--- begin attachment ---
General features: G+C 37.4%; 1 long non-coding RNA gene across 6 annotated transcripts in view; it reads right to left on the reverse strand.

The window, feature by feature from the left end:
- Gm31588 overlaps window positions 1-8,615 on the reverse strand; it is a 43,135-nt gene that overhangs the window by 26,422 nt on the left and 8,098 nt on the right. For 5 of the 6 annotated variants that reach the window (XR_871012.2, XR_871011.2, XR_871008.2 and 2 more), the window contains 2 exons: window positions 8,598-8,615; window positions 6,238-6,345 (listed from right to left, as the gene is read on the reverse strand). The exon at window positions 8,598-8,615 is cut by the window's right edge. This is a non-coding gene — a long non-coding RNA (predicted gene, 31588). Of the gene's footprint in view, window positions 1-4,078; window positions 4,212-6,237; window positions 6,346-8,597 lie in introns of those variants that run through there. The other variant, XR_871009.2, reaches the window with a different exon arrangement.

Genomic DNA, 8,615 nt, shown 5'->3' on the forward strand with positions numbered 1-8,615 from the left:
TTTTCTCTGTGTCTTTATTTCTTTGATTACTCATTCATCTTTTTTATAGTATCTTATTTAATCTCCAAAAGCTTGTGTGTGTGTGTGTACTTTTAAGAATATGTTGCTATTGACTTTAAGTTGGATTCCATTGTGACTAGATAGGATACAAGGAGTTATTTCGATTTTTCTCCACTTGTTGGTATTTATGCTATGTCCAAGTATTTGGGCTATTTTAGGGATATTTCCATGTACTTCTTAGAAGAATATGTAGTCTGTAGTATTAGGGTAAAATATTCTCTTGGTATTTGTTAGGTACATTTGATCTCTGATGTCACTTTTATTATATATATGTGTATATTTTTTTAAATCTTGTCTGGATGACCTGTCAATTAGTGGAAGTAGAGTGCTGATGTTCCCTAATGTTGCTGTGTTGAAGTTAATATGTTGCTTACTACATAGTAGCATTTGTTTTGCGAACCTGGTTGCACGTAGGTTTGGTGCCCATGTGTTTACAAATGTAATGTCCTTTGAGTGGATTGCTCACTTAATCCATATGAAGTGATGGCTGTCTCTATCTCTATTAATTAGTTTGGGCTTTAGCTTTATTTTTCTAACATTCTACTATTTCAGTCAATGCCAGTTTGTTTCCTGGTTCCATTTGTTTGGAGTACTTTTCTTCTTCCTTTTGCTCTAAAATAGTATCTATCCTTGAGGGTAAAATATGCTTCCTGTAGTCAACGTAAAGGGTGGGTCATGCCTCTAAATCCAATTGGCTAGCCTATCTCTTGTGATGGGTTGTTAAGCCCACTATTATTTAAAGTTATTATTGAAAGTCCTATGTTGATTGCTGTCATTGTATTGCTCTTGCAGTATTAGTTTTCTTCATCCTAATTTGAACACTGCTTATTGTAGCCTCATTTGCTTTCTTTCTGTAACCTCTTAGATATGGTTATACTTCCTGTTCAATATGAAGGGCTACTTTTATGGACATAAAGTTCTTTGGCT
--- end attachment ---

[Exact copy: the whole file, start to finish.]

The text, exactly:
General features: G+C 37.4%; 1 long non-coding RNA gene across 6 annotated transcripts in view; it reads right to left on the reverse strand.

The window, feature by feature from the left end:
- Gm31588 overlaps window positions 1-8,615 on the reverse strand; it is a 43,135-nt gene that overhangs the window by 26,422 nt on the left and 8,098 nt on the right. For 5 of the 6 annotated variants that reach the window (XR_871012.2, XR_871011.2, XR_871008.2 and 2 more), the window contains 2 exons: window positions 8,598-8,615; window positions 6,238-6,345 (listed from right to left, as the gene is read on the reverse strand). The exon at window positions 8,598-8,615 is cut by the window's right edge. This is a non-coding gene — a long non-coding RNA (predicted gene, 31588). Of the gene's footprint in view, window positions 1-4,078; window positions 4,212-6,237; window positions 6,346-8,597 lie in introns of those variants that run through there. The other variant, XR_871009.2, reaches the window with a different exon arrangement.

Genomic DNA, 8,615 nt, shown 5'->3' on the forward strand with positions numbered 1-8,615 from the left:
TTTTCTCTGTGTCTTTATTTCTTTGATTACTCATTCATCTTTTTTATAGTATCTTATTTAATCTCCAAAAGCTTGTGTGTGTGTGTGTACTTTTAAGAATATGTTGCTATTGACTTTAAGTTGGATTCCATTGTGACTAGATAGGATACAAGGAGTTATTTCGATTTTTCTCCACTTGTTGGTATTTATGCTATGTCCAAGTATTTGGGCTATTTTAGGGATATTTCCATGTACTTCTTAGAAGAATATGTAGTCTGTAGTATTAGGGTAAAATATTCTCTTGGTATTTGTTAGGTACATTTGATCTCTGATGTCACTTTTATTATATATATGTGTATATTTTTTTAAATCTTGTCTGGATGACCTGTCAATTAGTGGAAGTAGAGTGCTGATGTTCCCTAATGTTGCTGTGTTGAAGTTAATATGTTGCTTACTACATAGTAGCATTTGTTTTGCGAACCTGGTTGCACGTAGGTTTGGTGCCCATGTGTTTACAAATGTAATGTCCTTTGAGTGGATTGCTCACTTAATCCATATGAAGTGATGGCTGTCTCTATCTCTATTAATTAGTTTGGGCTTTAGCTTTATTTTTCTAACATTCTACTATTTCAGTCAATGCCAGTTTGTTTCCTGGTTCCATTTGTTTGGAGTACTTTTCTTCTTCCTTTTGCTCTAAAATAGTATCTATCCTTGAGGGTAAAATATGCTTCCTGTAGTCAACGTAAAGGGTGGGTCATGCCTCTAAATCCAATTGGCTAGCCTATCTCTTGTGATGGGTTGTTAAGCCCACTATTATTTAAAGTTATTATTGAAAGTCCTATGTTGATTGCTGTCATTGTATTGCTCTTGCAGTATTAGTTTTCTTCATCCTAATTTGAACACTGCTTATTGTAGCCTCATTTGCTTTCTTTCTGTAACCTCTTAGATATGGTTATACTTCCTGTTCAATATGAAGGGCTACTTTTATGGACATAAAGTTCTTTGGCT